Report finds lack of financial understanding amongst Irish employees

Finance | Wed 13 Jan | Author – Business & Finance
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Irish adults are struggling to understand many aspects of their personal finances and pension plans, as revealed in research carried out by Irish Life.

The research was conducted by Coyne Research on behalf of Irish Life in 2015. The total sample of 1,001 adults surveyed is representative of the national population in Ireland.

The survey highlighted that 64% of people don’t know what percentage of tax relief they receive on their pension payments, and over half do not know how pension tax relief works.

The research revealed that Irish consumers have difficulty in understanding various financial terms and how their investments work.

Only just over one-third of Irish adults (35%) understand what an Approved Retirement Fund (ARF) is, with understanding of the term ‘Annuity’ also relatively low at 47%.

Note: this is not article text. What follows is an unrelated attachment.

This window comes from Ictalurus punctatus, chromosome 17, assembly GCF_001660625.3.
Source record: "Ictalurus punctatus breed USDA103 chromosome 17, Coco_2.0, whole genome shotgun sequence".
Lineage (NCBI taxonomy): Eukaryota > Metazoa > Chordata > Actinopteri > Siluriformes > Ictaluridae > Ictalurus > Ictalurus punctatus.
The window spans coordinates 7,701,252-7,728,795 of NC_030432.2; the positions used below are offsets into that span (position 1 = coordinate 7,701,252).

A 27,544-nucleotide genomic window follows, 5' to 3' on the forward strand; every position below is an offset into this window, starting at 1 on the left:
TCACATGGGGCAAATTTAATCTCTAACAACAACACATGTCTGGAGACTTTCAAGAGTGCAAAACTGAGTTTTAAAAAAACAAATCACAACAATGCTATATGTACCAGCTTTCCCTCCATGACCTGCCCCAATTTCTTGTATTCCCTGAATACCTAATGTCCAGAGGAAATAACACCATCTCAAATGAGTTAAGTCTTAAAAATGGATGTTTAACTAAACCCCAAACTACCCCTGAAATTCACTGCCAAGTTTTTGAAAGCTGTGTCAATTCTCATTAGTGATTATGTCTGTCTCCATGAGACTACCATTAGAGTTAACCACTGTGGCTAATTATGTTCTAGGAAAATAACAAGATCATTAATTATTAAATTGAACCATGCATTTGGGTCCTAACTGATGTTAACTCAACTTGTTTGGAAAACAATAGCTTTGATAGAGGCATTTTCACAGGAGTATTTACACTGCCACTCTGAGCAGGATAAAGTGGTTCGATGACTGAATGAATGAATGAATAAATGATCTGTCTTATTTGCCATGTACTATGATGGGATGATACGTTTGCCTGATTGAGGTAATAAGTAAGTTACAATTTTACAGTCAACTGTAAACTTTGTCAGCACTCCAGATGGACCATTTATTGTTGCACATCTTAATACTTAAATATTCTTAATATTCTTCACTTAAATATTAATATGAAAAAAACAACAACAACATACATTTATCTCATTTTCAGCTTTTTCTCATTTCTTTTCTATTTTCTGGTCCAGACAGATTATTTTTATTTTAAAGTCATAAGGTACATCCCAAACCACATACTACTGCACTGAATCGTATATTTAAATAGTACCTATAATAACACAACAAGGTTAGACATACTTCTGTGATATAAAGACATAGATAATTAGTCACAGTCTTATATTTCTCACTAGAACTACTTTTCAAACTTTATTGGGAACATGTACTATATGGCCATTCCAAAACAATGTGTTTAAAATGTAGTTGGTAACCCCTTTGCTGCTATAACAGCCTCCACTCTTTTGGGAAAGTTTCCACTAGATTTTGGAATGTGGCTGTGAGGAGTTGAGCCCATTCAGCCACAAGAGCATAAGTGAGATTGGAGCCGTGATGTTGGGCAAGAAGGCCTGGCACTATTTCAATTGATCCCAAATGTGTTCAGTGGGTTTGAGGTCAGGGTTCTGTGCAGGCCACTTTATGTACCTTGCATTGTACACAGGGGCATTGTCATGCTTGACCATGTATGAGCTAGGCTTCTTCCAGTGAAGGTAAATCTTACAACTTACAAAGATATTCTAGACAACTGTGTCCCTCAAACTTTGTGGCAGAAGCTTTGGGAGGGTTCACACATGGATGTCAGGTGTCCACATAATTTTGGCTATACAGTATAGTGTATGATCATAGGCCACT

However, more general financial terms such as ‘shares’ and ‘bonds’ achieved good understanding levels at 79% and 60% respectively.

Irish consumers also appear to have low levels of understanding and awareness when it comes to pensions. The research confirmed that just over a fifth (21%) of those with a pension don’t know what their company pays into their pension, or even know the exact figure they themselves pay into their own pension fund.

Worryingly, only 29% of adults know how much they need to live on in retirement, highlighting a serious lack of financial planning by Irish people for their futures.

The research also found that Irish people believe they should start planning for retirement at age 36, and they expect to retire from working at 64 years, two years before the state retirement age of 66.

David Harney, managing director, Irish Life Corporate Business, said: “While it’s good to see that 57% of consumers are more aware of their personal finances than they used to be, 32% still claim they don’t really understand pensions and as high as 71% don’t know how much money they will need to live on as pensioners.”